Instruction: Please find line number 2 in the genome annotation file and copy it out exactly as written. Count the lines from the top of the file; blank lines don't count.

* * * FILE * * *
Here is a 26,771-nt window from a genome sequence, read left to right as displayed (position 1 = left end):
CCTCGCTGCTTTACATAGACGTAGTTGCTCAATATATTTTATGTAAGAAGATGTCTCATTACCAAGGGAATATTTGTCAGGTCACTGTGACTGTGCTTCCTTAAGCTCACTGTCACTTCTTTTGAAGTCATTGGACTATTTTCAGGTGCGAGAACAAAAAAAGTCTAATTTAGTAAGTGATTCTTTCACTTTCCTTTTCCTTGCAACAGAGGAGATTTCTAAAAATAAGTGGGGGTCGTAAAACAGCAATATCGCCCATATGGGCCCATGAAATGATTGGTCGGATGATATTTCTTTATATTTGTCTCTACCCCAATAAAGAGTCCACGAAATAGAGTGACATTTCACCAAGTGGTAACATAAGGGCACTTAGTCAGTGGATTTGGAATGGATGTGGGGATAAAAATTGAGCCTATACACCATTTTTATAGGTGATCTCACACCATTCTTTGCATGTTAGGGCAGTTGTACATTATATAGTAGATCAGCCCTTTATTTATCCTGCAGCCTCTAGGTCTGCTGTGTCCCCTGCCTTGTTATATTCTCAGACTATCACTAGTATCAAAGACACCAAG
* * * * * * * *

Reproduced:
CCTCGCTGCTTTACATAGACGTAGTTGCTCAATATATTTTATGTAAGAAGATGTCTCATTACCAAGGGAATATTTGTCAGGTCACTGTGACTGTGCTTCCTTAAGCTCACTGTCACTTCTTTTGAAGTCATTGGACTATTTTCAGGTGCGAGAACAAAAAAAGTCTAATTTAGTAAGTGATTCTTTCACTTTCCTTTTCCTTGCAACAGAGGAGATTTCTAAAAATAAGTGGGGGTCGTAAAACAGCAATATCGCCCATATGGGCCCATGAAATGATTGGTCGGATGATATTTCTTTATATTTGTCTCTACCCCAATAAAGAGTCCACGAAATAGAGTGACATTTCACCAAGTGGTAACATAAGGGCACTTAGTCAGTGGATTTGGAATGGATGTGGGGATAAAAATTGAGCCTATACACCATTTTTATAGGTGATCTCACACCATTCTTTGCATGTTAGGGCAGTTGTACATTATATAGTAGATCAGCCCTTTATTTATCCTGCAGCCTCTAGGTCTGCTGTGTCCCCTGCCTTGTTATATTCTCAGACTATCACTAGTATCAAAGACACCAAG